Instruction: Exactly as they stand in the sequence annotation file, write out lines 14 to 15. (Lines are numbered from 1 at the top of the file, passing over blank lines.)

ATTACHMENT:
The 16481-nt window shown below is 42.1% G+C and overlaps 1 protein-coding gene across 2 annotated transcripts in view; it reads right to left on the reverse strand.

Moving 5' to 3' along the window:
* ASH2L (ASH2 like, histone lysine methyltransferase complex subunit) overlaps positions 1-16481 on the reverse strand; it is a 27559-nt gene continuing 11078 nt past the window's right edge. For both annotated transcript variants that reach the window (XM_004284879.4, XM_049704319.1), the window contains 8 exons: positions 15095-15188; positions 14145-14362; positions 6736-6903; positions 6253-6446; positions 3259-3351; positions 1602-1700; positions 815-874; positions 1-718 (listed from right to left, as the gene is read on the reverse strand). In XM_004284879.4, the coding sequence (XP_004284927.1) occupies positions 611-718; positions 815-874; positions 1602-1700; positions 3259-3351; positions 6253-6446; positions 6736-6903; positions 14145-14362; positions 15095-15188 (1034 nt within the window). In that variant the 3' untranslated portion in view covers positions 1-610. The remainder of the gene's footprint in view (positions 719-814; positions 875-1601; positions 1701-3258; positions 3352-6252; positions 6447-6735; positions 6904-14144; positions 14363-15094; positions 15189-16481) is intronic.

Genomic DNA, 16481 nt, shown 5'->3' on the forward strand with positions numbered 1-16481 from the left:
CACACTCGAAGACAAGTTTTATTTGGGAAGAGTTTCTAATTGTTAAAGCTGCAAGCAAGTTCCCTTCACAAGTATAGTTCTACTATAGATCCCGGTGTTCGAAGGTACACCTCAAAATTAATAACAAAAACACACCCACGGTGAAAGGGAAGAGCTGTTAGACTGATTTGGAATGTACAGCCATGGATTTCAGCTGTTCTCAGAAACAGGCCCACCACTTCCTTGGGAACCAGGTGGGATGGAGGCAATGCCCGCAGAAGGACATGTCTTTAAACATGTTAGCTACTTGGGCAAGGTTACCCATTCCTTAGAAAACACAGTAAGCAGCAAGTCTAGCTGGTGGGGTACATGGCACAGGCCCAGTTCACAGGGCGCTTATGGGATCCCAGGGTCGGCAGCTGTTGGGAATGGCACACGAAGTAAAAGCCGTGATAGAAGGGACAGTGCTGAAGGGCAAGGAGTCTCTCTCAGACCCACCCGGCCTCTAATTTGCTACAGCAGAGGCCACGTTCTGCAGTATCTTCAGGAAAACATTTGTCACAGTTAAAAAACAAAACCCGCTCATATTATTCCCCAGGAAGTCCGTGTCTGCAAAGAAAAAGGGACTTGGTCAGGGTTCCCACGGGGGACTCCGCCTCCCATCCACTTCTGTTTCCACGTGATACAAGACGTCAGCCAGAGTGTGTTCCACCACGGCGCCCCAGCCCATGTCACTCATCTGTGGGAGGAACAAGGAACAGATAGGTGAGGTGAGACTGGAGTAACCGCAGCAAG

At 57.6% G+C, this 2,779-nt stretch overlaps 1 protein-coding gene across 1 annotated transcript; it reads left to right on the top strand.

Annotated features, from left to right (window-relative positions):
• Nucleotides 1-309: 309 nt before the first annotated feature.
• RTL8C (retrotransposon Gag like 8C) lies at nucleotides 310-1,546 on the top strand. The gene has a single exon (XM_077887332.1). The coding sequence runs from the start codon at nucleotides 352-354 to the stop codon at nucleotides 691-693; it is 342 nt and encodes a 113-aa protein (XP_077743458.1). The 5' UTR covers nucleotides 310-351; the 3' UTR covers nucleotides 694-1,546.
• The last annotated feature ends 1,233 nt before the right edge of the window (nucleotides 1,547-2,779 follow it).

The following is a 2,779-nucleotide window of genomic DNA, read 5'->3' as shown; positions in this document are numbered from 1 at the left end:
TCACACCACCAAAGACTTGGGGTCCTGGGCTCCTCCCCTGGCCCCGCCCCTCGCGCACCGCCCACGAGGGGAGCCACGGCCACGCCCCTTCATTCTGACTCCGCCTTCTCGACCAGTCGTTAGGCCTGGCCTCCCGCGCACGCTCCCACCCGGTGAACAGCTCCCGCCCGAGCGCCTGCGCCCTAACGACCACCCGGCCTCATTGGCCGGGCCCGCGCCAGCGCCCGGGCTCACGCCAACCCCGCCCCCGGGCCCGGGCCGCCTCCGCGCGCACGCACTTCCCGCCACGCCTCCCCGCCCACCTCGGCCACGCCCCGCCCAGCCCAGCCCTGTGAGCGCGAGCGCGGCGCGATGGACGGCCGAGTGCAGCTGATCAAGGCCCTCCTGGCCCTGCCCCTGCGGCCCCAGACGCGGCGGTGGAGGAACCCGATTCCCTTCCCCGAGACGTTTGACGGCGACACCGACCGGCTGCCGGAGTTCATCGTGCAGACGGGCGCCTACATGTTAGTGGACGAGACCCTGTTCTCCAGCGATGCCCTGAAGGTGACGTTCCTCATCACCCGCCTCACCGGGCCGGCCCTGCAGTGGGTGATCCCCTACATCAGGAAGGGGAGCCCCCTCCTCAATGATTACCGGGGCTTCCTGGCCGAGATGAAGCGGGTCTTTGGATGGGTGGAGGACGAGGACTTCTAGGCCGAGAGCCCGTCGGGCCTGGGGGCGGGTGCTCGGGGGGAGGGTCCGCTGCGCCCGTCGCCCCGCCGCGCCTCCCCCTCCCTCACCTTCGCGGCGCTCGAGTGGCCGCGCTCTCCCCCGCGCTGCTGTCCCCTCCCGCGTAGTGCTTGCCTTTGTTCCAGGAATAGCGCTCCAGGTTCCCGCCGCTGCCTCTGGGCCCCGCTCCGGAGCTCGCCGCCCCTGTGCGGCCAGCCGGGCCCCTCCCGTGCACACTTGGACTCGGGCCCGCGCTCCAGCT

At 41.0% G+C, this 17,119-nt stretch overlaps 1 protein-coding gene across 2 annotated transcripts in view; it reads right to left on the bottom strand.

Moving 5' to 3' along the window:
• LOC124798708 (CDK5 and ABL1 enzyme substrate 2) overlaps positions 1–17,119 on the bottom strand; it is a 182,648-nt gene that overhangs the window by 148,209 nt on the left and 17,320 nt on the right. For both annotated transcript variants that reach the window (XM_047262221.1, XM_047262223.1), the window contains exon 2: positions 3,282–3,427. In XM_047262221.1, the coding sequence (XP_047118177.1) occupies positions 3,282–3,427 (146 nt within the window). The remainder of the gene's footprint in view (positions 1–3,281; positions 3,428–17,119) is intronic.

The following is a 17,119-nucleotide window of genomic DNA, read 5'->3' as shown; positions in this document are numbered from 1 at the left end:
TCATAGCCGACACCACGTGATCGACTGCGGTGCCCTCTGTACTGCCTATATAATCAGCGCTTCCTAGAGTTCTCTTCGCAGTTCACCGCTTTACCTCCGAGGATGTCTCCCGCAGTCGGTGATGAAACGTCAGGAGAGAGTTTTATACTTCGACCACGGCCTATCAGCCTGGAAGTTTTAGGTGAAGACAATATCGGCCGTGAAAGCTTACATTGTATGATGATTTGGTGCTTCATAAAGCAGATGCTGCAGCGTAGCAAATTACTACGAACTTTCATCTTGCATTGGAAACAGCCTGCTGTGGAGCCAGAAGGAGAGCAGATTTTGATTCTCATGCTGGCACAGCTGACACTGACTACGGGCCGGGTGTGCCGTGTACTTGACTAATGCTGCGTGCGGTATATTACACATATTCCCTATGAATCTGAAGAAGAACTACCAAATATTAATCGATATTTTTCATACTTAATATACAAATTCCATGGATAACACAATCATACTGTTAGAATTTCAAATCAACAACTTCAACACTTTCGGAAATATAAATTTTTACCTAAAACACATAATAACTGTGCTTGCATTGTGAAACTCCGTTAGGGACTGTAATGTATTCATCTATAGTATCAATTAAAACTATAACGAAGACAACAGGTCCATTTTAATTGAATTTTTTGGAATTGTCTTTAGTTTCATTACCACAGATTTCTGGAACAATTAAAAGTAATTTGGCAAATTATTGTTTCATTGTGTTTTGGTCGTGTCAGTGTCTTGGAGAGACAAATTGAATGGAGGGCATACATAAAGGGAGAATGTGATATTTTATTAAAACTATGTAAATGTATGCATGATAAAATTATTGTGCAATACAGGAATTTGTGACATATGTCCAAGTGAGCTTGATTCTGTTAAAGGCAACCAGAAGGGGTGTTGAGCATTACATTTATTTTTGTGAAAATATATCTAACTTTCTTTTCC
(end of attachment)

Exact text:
Moving 5' to 3' along the window:
• LOC124798708 (CDK5 and ABL1 enzyme substrate 2) overlaps positions 1–17,119 on the bottom strand; it is a 182,648-nt gene that overhangs the window by 148,209 nt on the left and 17,320 nt on the right. For both annotated transcript variants that reach the window (XM_047262221.1, XM_047262223.1), the window contains exon 2: positions 3,282–3,427. In XM_047262221.1, the coding sequence (XP_047118177.1) occupies positions 3,282–3,427 (146 nt within the window). The remainder of the gene's footprint in view (positions 1–3,281; positions 3,428–17,119) is intronic.